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Best Buy exec: Cloud helps link mcommerce, ecommerce and point-of-sale

May 3, 2012

The Buy Back app from Best Buy

NEW YORK – A Best Buy executive at Aberdeen Group’s Retail and Consumer Markets Summit said that cloud computing is changing the ways that companies are approaching service-oriented architectures by combining all channels into one place.

The executive spoke about the challenges that IT teams face with data during “The Rebirth of Service Oriented Architecture” session. In particular, the session stressed the importance of tying together all parts of a company’s data to get a full 360-degree view of a consumer.

“The cloud has brought back soa into the industry,” said Ian Kelly, senior director of information technology at Best Buy, Richfield, MN.

“With the cloud, you distribute all the data, and it is no longer in your tight data center,” he said.

Comprehensive cloud
Per the executive, data from a company is put together into a network with the cloud, which helps all of a company’s IT department put all of a company’s touch points, including mobile, into perspective.

If a mobile POS goes down in a particular Best Buy store, the go-to place stores ask for information is the company’s service-oriented architecture department.

Therefore, having a central system such as the cloud is crucial to Best Buy’s success.

Also, keeping track of SKU data can be difficult for a retailer the size of Best Buy, which sells thousands of products.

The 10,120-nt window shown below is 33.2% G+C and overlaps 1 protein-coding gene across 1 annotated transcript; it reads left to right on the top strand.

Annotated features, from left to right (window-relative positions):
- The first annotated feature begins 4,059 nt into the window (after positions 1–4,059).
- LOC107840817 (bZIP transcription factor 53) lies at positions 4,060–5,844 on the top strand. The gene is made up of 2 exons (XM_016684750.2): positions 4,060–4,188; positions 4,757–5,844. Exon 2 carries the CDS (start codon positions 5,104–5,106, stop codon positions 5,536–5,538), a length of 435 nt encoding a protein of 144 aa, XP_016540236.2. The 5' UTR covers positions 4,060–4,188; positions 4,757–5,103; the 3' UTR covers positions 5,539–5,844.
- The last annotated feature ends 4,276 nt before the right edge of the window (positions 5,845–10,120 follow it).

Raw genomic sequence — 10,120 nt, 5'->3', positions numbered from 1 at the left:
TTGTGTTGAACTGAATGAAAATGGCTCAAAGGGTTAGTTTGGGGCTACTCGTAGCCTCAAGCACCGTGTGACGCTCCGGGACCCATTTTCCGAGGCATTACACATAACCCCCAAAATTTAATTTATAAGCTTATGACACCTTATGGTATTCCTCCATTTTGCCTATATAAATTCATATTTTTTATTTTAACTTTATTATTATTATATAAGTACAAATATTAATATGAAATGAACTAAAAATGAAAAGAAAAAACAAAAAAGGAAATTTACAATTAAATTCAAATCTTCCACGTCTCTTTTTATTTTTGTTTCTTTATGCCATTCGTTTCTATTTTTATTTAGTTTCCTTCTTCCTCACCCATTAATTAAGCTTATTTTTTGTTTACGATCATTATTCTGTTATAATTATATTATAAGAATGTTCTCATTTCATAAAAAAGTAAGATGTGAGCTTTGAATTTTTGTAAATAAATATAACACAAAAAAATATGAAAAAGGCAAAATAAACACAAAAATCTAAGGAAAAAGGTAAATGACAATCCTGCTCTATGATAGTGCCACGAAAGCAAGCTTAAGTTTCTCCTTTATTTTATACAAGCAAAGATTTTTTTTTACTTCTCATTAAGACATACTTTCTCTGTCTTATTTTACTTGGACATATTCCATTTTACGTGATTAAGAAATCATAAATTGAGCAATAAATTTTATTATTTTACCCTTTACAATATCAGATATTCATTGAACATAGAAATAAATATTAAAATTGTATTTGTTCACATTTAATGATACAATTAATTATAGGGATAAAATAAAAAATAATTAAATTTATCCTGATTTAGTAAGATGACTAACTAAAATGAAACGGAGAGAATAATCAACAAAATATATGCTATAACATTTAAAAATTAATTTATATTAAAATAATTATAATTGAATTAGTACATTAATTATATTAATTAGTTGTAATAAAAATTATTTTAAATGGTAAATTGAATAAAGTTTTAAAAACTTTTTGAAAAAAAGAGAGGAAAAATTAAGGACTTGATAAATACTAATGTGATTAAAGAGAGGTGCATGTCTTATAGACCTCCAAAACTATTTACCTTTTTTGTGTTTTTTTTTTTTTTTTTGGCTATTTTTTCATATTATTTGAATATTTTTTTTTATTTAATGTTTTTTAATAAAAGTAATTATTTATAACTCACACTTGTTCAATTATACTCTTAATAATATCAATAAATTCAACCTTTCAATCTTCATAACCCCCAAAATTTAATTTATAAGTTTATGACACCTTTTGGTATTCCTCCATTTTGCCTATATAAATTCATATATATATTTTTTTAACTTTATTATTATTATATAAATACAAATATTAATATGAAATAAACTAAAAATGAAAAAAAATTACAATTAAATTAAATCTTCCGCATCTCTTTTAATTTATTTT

Although a cloud system does keep everything in one place, it also means that if one piece of data is missing, everything can fall apart.

Social media can also prove to be effective at helping IT departments problem solve quickly.

For example, Black Friday is one of the busiest days of the year for Best Buy. Consumers who shopped in-store might tweet a picture of a long line or interact with the company’s account directly, which helps the company know when something is wrong.

Social media also has a real-time benefit to it. In crunch times, even a report that gets sent out every 15 minutes can be too slow.

Mr. Kelly presenting

Mobile customer
According to the executive, the No. 1 cloud vendor is Amazon, which meant that companies are thinking about if they should use Amazon’s APIs in its OpenStacks.

The reality for many companies is that there is not one vendor that can cover everything. It takes many vendors for a multichannel retailer to be successful, and companies should not be afraid of using more than one service.

To educate its staff, Best Buy uses email marketing to educate employees on what service-oriented architecture is, which helps keep everyone on the same page with IT departments.

Another perk of using a cloud-based solution is being able to use data to understand the consumer.

Consumers are shopping on a variety of different channels, and only pulling information from one channel is not accurate in describing a shopper.

Instead, the cloud lets a company include all channels, including mobile, Web and in-store, into one place, which can be particularly effective in building a loyalty program. By linking a consumer’s account number with multiple forms of data, Best Buy is working on finding the best ways to target its Reward Zone loyalty members.

In particular, loyalty program data needs to be kept separate from consumer data. For example, by seeing loyalty-specific data, Best Buy could send a message to only Reward Zone members to drive pre-sale orders of a particular item.

“If you build this system and solution, and you don’t focus on the metrics you will be lost,” Mr. Kelly said.

Final Take
Lauren Johnson is editorial assistant on Mobile Commerce Daily, New York

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